Dumb Scam

I listed some things on Craigslist today and immediately I had a text reply to one listing requesting that I reply via an email (outside of Craigslist). (FYI -- the person used the name Mindy Collins and the email candyce4gx@gmail.com)

Methinks I should have trusted the "don't do it" feeling I had, but I didn't. Thankfully, they only have my gmail address now, which I shouldn't have given them, but ... live and learn (and warn others, which I'm doing now).

I wrote and said, "Bikes still available." The person replied with a familiar scam-- they want the item, I should take my ad down now, they need my full name, phone number, and address, and then they will send me a cashier's check for whatever asking price I want (wow!), even more than I asked for (super wow!!) and they will send someone to pick up the item.

This scam ultimately results in you losing your stuff, in addition to being responsible for a bounced (fraudulent) check. I wrote them back saying bikes already sold (also not wise--should have just ignored them).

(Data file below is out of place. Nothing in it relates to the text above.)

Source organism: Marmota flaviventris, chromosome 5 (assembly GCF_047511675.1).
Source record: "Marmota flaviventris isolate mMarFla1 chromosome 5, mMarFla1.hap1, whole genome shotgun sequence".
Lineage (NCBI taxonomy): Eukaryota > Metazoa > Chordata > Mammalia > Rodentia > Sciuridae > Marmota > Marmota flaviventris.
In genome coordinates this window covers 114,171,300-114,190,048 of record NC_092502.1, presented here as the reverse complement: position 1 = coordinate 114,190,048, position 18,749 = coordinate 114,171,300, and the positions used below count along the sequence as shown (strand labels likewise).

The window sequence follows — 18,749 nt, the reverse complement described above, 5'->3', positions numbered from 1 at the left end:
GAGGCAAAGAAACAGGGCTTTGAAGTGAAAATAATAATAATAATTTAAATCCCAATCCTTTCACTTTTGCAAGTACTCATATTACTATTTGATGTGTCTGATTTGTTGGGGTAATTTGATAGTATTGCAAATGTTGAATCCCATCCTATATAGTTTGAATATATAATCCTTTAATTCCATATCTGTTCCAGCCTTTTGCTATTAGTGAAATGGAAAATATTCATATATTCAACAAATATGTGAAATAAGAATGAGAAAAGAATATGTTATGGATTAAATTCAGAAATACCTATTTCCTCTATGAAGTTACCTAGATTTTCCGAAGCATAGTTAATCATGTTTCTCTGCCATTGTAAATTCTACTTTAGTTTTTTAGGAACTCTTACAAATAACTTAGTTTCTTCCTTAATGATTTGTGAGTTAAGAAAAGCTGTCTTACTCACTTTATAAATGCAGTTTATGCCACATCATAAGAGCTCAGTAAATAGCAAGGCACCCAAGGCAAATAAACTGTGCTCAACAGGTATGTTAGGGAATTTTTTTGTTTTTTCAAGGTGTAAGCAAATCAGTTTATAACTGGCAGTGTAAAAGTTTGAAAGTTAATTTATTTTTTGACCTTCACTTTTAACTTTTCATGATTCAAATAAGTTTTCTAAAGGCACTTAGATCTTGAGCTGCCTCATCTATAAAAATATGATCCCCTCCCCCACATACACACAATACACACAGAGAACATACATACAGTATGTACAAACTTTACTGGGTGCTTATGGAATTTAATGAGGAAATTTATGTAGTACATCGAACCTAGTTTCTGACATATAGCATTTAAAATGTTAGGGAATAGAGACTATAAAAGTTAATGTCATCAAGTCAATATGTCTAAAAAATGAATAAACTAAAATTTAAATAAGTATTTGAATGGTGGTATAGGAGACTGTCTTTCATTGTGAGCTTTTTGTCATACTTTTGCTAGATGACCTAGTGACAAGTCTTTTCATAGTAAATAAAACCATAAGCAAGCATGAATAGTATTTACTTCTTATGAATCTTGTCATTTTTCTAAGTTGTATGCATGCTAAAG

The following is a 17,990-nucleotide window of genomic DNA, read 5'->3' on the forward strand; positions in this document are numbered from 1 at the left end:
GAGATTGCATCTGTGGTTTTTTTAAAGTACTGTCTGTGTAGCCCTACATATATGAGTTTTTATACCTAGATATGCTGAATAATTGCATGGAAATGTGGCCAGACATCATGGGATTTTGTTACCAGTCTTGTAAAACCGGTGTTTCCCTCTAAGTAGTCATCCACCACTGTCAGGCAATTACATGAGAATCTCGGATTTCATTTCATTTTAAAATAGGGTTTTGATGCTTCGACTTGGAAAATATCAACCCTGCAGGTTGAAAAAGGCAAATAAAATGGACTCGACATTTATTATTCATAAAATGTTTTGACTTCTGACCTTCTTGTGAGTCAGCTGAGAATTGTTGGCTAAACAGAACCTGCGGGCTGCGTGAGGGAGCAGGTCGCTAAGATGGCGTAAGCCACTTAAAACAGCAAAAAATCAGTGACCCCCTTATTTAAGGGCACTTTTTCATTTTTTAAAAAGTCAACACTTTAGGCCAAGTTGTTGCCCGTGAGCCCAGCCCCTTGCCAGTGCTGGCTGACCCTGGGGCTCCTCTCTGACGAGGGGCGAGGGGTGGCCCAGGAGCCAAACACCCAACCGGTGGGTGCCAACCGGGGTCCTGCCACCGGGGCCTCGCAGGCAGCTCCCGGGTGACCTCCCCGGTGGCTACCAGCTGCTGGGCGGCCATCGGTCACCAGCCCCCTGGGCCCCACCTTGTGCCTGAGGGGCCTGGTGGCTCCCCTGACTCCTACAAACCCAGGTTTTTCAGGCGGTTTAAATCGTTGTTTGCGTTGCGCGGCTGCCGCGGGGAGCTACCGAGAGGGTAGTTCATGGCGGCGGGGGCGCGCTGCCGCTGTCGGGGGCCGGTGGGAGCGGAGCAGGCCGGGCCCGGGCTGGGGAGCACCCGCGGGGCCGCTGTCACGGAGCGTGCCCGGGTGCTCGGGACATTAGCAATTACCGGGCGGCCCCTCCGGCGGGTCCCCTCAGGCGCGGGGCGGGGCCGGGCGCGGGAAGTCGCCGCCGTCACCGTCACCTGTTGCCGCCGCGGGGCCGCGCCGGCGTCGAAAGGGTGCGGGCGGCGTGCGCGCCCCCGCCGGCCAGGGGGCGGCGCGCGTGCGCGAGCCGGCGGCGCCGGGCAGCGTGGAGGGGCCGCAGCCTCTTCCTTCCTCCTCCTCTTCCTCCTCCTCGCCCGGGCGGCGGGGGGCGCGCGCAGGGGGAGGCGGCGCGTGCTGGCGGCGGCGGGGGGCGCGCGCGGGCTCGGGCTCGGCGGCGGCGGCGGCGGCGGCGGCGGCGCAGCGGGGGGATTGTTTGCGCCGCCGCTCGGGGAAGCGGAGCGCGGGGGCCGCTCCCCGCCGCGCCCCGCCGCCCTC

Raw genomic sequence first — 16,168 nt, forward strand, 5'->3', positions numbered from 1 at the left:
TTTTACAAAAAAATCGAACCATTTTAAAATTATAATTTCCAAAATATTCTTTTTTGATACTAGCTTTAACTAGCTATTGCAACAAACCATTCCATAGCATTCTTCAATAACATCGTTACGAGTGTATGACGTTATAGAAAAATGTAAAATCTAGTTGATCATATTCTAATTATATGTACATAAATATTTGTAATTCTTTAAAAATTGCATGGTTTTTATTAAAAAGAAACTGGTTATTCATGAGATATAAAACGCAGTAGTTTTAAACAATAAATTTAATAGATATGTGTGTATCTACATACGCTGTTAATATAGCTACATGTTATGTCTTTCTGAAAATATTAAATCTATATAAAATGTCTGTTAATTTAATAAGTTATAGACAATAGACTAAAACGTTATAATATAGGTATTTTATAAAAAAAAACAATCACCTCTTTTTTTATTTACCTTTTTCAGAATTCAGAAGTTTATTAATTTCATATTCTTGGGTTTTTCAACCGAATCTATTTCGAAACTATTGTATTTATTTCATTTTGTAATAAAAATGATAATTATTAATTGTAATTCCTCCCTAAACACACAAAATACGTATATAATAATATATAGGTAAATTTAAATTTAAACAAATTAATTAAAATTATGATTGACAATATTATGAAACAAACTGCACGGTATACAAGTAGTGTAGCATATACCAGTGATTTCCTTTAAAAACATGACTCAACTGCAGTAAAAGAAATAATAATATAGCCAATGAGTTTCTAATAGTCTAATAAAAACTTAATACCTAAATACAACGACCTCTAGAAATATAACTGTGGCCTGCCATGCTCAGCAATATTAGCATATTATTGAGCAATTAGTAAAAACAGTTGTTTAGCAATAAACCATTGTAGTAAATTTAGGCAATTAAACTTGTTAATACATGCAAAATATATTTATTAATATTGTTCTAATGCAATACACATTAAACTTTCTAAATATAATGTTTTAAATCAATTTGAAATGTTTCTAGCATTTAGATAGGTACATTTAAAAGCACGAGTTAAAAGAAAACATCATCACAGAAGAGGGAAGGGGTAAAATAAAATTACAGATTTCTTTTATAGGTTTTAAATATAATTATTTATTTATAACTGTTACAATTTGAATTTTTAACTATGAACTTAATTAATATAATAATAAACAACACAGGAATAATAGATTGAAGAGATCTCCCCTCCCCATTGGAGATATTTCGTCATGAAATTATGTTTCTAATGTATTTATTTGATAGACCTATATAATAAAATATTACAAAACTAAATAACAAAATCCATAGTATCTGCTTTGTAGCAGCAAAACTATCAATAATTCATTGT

Quick banking lesson (learned from my seven years working at a bank, many moons ago):

When you endorse (sign) any check, you are pledging in good faith that you trust the person or business that issued the check, and you are basically attesting that it will clear. The bank can and will remove funds from your account balance when a check bounces.

So, think carefully before taking a check from anyone that you don't know. Don't take a cashier's check or agree to wire money in exchange for goods via an auction or sale, especially if the person doesn't want to meet with you to see the item (but even if the person is buying face to face). These payment methods are usually associated with fraud.

To prevent being a victim of fraud, do not put any personally identifying info (including contact info) in the body of your online advertisement. Craigslist will ask for your email, but they will mask your email so a potential buyer will not have your actual address. (I made the mistake of putting my cell number in my message and then responding via email to the address they texted me, which gave them my gmail address.)

No harm, no foul. And, hopefully someone will be helped by my experience.

Here's some useful links:

About Craigslist scams
To report a scam to the FTC
To file a complain with the FBI Internet Crime Complaint Center (if you've been victimized)